Meanwhile, the weird little dork of a husband would have his mind filled with all sorts of images, ones which he had never entertained, and never dreamed he ever would. Images of his wife in all sorts of compromising positions, with another married man. Flaunting her repressed sexuality in her little husband's face. It all came down to human nature. And the dorky man wouldn't believe that Dal had done any such thing, because Dal would act as if nothing had happened, which might drive the lady crazy, because she will have known, she would be willing to swear she had seen what she saw. So, she would think maybe she was going crazy. And, she might also become lusty, and this presented Dal with ideas and schemes which far beyond flashing a woman ... in a way that would get her in trouble and raise suspicions. She ought to have known better that to mess with Dal Falwell.

Of course, the lady across the street would have done nothing but see the bishop. And she would say so to her husband, who would laugh and then become incredulous, and then suspicious, and she would have to defend herself against her own implausible report and explanation, even though she had been a victim, too. And then the husband would imagine more men. Maybe it wasn't the guy across the street, who was a Christian and who went to church, but maybe it was the men who did his lawn, and his wife had a guilty conscience, but she like it to much finally to admit it. Maybe the men took turns, maybe they laughed at her, and tied her up, because she liked it. Maybe they took photographs and put them on the Internet. Maybe she was doing three-ways, like a common animal.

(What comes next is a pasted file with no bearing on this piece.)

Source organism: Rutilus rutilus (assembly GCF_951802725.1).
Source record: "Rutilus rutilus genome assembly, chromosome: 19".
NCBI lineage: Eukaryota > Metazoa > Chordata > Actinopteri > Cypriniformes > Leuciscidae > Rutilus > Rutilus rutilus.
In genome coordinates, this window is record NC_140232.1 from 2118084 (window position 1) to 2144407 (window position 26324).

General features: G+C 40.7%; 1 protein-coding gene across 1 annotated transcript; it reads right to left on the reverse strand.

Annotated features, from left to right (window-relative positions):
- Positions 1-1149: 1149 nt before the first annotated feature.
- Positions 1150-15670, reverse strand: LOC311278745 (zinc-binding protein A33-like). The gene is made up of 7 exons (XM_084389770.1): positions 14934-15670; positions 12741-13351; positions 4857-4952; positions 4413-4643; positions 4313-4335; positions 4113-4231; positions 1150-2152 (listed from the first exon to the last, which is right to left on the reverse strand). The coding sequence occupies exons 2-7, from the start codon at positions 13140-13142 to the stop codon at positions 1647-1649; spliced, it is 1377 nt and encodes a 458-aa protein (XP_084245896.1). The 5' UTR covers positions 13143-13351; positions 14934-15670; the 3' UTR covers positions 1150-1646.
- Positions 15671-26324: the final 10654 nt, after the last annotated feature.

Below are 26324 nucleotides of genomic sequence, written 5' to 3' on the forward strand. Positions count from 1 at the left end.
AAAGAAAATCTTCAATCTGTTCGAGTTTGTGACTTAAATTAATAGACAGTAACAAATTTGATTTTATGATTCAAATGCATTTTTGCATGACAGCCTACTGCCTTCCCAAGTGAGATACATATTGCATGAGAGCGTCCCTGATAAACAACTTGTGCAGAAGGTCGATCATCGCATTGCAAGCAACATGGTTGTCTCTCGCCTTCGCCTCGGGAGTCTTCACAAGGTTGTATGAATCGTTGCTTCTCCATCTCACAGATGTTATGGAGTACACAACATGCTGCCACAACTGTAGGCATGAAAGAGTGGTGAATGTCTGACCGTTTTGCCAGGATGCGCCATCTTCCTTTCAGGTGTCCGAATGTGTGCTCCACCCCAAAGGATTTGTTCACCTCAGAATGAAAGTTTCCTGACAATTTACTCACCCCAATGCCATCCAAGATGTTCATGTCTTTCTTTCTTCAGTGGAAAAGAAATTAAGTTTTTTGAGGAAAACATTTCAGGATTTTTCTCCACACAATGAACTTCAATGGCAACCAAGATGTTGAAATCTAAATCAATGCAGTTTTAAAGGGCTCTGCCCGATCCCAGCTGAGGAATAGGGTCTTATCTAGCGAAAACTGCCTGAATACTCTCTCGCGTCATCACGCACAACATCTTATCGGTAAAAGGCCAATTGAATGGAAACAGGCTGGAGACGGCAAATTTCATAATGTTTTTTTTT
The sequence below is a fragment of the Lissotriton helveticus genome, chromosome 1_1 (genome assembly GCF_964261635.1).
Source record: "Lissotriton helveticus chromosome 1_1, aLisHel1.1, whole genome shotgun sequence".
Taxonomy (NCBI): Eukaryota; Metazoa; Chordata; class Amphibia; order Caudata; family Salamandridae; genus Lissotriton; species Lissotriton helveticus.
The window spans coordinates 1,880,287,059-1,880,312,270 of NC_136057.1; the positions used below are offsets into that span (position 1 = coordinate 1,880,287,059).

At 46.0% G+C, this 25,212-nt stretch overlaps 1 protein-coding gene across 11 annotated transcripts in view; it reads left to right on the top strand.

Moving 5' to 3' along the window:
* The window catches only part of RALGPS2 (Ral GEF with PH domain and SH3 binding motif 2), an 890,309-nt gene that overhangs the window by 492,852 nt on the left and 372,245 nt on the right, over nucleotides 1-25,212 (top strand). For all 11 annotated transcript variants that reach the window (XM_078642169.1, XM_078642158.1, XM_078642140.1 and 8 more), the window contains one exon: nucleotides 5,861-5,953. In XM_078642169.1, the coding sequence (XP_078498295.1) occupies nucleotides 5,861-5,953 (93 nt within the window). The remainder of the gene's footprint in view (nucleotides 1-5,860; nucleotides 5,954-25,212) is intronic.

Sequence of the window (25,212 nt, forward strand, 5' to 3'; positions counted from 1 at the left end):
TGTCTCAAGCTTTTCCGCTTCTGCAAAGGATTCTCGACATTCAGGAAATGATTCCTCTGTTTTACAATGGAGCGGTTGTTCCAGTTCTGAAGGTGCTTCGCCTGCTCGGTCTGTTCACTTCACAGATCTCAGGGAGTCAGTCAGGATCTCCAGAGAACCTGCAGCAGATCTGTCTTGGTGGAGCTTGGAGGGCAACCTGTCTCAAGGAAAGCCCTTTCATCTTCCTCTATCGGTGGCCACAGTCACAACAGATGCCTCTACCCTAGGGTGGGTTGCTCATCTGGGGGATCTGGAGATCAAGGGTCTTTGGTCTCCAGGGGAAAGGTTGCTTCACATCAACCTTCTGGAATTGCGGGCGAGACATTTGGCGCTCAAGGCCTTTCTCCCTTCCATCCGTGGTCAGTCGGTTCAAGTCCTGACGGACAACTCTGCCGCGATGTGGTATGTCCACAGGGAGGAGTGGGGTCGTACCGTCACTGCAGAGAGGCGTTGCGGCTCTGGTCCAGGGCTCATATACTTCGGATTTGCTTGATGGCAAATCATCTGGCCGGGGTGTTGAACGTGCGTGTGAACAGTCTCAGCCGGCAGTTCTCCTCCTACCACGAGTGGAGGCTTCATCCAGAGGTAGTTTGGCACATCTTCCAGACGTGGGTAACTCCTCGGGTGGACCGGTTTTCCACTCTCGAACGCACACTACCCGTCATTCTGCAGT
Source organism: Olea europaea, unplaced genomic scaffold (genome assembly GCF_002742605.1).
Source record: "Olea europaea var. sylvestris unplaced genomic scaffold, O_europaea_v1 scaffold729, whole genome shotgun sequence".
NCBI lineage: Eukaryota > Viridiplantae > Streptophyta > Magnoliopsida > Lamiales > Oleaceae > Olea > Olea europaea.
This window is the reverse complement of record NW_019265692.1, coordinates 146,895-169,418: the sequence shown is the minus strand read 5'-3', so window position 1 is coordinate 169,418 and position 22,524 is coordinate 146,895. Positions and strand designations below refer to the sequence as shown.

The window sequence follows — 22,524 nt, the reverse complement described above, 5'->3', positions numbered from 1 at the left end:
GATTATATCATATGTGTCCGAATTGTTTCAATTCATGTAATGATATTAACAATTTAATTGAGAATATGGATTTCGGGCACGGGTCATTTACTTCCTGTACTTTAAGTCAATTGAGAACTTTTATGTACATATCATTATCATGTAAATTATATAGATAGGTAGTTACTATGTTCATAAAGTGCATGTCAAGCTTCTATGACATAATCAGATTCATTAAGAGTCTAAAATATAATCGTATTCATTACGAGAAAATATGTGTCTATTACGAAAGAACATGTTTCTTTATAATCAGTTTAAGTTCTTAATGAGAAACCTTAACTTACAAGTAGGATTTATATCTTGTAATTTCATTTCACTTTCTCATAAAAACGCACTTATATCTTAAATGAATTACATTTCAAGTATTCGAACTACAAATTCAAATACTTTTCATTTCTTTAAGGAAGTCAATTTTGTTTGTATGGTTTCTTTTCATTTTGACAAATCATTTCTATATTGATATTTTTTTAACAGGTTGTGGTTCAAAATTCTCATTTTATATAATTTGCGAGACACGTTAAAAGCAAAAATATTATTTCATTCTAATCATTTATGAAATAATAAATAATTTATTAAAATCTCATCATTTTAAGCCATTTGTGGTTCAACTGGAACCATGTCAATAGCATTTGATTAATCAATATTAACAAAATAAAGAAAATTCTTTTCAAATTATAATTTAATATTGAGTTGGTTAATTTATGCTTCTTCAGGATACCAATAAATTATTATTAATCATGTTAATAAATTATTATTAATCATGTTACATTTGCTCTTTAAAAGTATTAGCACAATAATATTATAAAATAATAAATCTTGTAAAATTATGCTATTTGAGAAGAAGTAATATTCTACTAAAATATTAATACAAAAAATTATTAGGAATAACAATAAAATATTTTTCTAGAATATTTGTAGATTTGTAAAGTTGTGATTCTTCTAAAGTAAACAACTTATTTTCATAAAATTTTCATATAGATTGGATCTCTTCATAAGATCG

Dal knew that no man, who is a dork, and marries a dorky woman, would ever suspect her to cheat on him, and, cheating on her would never cross his mind, because he was lucky to be getting laid, having been lucky to get married in the first place. But dorkiness and nerdyness did not eliminate people from the game of sex, the most beautiful thing in the world, which could be turned into a time bomb by either gender in any number of destructive ways, depending on how the dirty thing was introduced into the mix. Dal, having been a jealous husband all his life, knew that sexual suspicions between a man and woman would destroy a relationship, even if nothing of substance had ever transpired. And it was a slow, insidious, cancer-like burning. He doubted very seriously that there had ever been sexual suspicion across the street. Such thoughts were nil, had been nil and would continue to be, because they never went anywhere or did anything, but garden, wash their cars, and give Dal dirty looks because his dog liked to shit in their yard. But Dal would change all that. "It's organic, for crying out loud. You'd better be glad it's not me over there crapping in your yard."